March 20, 2017

Why I Removed A Recent Post

On March 9, 2017, I wrote and published a post that outlined various missteps, difficulties and issues that had recently taken over a particular American company.

After seven days, I had a change of heart.

I removed the column from the three sites in which it was cross-posted to.

Some of you have asked “why?”

I will reiterate what I discussed with my three goats at the Sunday night dinner table.

I made a mistake.

But… “there is tuition value in mistakes.”

I started out the conversation on Sunday night retelling the story of my second book, The Purpose Effect, to the goats. The book almost never was. Actually, it almost was a much bigger mistake than the post I recently took down.

In its first iteration—days before it was about to go to the printers—The Purpose Effect was titled something entirely different. The tone was very dark and brooding. It was as though I had written an angry book, lashing out at all that was wrong in the world of purpose, people, organizations and the like.

I received some insightful feedback (and coaching) from a very wise man who recommended I push out the publish date by a year in order to clean up the manuscript. It led me to rethink the entire premise of the book, as well as my writing style. It led to (I believe) a much more hopeful, positive and useful book.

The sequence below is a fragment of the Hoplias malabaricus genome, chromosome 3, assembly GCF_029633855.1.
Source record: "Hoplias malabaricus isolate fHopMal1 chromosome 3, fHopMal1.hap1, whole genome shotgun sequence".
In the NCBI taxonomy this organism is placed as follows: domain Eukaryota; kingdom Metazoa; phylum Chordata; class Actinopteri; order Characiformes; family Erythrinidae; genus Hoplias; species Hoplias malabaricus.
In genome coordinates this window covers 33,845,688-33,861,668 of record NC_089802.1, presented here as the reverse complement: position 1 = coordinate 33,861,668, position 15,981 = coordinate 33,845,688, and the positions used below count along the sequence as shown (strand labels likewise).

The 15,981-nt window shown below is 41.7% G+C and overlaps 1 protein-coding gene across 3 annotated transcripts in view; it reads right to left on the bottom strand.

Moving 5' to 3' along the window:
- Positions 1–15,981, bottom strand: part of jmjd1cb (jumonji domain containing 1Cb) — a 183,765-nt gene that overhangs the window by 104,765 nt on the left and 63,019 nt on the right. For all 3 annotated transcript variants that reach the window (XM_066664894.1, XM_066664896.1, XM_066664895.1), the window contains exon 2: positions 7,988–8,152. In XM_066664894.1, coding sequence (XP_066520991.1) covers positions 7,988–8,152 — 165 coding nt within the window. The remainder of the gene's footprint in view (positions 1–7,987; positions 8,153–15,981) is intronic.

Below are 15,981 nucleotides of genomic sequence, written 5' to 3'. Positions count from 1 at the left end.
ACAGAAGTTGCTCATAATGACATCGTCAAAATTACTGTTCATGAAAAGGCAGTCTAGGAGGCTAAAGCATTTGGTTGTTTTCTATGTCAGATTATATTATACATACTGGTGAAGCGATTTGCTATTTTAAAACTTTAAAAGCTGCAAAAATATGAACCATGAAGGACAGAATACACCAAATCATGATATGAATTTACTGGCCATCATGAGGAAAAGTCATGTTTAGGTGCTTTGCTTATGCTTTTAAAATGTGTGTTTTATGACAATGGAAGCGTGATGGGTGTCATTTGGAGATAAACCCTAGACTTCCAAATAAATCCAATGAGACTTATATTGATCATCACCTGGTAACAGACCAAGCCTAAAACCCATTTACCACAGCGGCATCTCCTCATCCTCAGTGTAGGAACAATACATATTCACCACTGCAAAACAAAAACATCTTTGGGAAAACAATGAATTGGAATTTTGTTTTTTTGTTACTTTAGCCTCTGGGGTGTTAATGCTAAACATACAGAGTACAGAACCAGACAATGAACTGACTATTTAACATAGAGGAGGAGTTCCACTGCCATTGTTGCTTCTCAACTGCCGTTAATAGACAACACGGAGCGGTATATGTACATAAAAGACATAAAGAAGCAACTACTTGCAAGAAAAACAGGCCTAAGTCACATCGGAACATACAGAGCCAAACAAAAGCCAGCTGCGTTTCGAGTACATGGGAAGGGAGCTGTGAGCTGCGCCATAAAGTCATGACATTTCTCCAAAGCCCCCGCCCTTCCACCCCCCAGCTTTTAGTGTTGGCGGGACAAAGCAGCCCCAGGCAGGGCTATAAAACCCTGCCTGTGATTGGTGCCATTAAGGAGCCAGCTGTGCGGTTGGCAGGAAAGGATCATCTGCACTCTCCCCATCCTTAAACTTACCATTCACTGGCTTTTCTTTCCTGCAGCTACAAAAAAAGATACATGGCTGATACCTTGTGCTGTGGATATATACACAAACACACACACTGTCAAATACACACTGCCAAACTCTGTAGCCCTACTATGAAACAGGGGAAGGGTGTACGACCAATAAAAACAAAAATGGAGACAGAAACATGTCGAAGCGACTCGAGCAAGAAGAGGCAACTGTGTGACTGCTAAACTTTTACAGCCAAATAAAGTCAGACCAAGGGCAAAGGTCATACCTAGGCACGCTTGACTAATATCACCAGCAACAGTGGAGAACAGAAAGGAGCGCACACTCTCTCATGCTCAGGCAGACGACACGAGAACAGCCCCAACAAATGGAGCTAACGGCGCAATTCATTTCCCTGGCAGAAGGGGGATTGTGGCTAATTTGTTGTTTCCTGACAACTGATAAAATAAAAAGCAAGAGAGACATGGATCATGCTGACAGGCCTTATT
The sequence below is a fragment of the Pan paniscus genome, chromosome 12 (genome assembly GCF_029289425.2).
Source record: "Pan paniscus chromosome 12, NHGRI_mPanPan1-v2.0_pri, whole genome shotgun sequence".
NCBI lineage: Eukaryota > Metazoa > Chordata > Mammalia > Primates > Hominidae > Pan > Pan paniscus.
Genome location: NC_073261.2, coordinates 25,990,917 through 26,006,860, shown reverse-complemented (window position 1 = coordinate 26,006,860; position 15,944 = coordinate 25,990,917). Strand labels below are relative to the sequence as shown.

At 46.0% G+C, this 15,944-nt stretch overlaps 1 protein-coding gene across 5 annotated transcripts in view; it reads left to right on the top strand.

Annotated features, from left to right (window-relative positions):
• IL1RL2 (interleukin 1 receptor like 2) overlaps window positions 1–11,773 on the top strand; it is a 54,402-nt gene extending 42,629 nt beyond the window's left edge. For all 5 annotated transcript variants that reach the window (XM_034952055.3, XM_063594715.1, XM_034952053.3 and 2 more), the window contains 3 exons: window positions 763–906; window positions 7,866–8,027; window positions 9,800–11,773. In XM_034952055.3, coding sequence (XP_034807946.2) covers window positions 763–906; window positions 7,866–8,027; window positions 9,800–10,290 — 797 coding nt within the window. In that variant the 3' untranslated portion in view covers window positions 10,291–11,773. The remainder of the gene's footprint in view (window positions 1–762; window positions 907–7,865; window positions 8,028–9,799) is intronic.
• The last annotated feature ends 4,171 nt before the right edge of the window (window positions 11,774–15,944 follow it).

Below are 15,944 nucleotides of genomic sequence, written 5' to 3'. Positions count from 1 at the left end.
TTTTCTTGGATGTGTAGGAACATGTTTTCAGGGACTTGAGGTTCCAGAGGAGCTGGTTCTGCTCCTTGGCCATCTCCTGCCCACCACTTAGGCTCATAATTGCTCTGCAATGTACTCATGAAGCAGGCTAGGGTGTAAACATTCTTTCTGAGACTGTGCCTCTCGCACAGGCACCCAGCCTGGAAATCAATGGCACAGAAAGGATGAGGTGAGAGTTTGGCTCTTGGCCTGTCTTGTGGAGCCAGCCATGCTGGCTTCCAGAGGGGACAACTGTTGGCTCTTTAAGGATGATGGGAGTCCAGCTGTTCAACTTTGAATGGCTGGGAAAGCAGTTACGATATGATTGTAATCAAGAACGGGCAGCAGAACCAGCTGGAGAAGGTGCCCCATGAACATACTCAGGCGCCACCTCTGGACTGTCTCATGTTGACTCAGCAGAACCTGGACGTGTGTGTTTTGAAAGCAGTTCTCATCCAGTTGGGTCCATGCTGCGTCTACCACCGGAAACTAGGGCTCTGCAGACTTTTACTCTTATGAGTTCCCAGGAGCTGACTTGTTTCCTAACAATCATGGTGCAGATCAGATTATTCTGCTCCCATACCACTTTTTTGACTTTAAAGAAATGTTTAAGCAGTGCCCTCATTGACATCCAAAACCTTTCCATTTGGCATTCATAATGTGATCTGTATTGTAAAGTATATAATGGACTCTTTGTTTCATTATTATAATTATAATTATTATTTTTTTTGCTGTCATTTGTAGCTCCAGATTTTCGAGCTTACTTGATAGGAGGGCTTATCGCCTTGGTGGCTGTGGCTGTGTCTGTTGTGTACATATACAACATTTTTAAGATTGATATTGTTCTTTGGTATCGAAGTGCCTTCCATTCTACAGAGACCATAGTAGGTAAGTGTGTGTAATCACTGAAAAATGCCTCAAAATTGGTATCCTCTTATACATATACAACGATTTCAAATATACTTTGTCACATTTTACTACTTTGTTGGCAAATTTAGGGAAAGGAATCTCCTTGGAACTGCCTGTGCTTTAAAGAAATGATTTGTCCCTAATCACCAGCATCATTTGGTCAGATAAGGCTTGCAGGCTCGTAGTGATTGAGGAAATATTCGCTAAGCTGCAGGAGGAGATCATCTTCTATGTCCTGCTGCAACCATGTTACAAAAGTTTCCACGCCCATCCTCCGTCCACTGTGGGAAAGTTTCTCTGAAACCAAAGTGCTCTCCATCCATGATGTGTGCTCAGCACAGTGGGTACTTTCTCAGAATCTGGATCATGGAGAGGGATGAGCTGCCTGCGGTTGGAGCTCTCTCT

It is fair to say I learned far more about myself and my writing tendencies through that experience than ever before.

I am very proud of The Purpose Effect and its end result. It may not have won a book award, but the streams of people reaching out and thanking me for writing it is truly humbling. I hope other readers have found it—and continue to find it—useful.

The post that I recently “unpublished” felt a bit like that first version of The Purpose Effect. It was dark and brooding, and did not serve a true purpose. It attacked a company, its leader and several other individuals. In summary, it was not the type of writing that I want to be known for.

And so, as I discussed this with the three young kids on Sunday night over a delightful smoked sablefish, I share those same sentiments here in this space.

What I could have done is provided helpful recommendations and ideas on how to improve various facets of the company’s culture, leadership practices and organizational purpose instead of attacking it. After all, that is what I have been doing for the better part of my career. Instead of descending into an offensive assault, I simply could have helped.

And that is where I erred.

I may still write a more helpful post in the future that aims to assist the company, but for now, it’s simply another example of “mea culpa” in my personal journey of life.

If you were personally or professionally impacted, I am sorry, too.



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